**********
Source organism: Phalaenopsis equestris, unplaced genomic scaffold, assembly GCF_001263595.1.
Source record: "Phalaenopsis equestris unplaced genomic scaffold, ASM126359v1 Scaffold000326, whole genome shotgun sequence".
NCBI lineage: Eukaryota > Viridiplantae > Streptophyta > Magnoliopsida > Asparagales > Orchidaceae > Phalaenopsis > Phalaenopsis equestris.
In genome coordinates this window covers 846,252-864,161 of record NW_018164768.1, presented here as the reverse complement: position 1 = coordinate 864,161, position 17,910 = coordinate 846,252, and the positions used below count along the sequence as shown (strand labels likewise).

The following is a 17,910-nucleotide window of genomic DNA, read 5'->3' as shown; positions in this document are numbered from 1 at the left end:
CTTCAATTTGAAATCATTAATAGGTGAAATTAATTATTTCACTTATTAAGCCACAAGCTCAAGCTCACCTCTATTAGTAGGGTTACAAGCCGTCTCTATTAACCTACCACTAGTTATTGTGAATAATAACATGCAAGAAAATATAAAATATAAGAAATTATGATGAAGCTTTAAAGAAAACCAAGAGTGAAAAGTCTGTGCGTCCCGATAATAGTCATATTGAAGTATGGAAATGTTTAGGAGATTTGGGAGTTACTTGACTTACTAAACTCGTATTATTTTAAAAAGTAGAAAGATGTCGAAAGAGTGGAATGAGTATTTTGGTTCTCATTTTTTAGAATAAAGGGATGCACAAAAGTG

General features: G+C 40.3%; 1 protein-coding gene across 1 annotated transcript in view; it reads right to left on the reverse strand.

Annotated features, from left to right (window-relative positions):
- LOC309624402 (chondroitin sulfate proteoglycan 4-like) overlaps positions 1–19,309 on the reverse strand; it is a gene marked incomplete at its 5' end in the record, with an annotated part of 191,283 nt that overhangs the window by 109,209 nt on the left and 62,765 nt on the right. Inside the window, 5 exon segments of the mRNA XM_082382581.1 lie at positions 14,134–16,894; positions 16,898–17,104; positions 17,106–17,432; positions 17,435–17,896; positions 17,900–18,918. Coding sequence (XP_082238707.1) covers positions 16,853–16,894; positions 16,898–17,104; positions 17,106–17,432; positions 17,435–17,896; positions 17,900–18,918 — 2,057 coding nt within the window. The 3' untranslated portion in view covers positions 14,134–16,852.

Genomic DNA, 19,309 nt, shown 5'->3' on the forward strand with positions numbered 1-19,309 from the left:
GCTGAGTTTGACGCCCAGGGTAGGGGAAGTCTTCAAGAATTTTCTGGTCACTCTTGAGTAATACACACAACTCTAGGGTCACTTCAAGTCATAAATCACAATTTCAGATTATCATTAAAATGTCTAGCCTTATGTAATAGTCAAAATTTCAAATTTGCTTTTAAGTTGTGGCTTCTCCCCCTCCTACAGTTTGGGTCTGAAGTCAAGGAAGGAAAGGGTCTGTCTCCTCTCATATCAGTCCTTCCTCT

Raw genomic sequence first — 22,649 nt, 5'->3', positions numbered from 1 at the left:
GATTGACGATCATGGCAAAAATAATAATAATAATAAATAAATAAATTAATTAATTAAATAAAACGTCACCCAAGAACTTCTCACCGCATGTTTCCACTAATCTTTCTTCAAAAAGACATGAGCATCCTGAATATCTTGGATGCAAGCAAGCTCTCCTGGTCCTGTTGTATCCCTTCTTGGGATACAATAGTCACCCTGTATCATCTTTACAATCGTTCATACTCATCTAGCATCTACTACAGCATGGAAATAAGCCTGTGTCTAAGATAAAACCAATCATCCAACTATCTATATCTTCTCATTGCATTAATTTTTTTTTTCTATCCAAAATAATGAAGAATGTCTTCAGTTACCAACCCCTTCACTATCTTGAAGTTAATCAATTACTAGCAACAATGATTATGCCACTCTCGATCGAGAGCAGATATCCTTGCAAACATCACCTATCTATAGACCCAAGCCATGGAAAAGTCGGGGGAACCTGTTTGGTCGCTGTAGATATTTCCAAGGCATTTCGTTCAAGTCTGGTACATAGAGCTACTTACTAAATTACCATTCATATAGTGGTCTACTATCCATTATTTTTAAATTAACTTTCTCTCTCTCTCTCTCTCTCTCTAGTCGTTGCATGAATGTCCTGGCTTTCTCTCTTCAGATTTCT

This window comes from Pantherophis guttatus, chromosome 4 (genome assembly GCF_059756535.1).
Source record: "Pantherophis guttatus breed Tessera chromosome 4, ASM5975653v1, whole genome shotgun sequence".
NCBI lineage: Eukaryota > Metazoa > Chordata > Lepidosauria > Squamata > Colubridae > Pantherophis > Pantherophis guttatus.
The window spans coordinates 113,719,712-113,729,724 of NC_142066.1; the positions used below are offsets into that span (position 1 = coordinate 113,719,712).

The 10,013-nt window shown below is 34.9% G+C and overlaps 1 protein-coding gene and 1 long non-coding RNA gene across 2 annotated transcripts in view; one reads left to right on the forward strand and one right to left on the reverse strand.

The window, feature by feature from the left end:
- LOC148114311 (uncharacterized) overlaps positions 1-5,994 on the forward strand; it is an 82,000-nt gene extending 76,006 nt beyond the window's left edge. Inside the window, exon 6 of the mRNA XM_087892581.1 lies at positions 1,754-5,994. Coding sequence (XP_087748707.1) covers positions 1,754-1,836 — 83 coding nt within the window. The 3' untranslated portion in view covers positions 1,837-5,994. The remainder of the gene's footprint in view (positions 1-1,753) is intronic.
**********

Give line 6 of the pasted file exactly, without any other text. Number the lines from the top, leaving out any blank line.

CTTCAATTTGAAATCATTAATAGGTGAAATTAATTATTTCACTTATTAAGCCACAAGCTCAAGCTCACCTCTATTAGTAGGGTTACAAGCCGTCTCTATTAACCTACCACTAGTTATTGTGAATAATAACATGCAAGAAAATATAAAATATAAGAAATTATGATGAAGCTTTAAAGAAAACCAAGAGTGAAAAGTCTGTGCGTCCCGATAATAGTCATATTGAAGTATGGAAATGTTTAGGAGATTTGGGAGTTACTTGACTTACTAAACTCGTATTATTTTAAAAAGTAGAAAGATGTCGAAAGAGTGGAATGAGTATTTTGGTTCTCATTTTTTAGAATAAAGGGATGCACAAAAGTG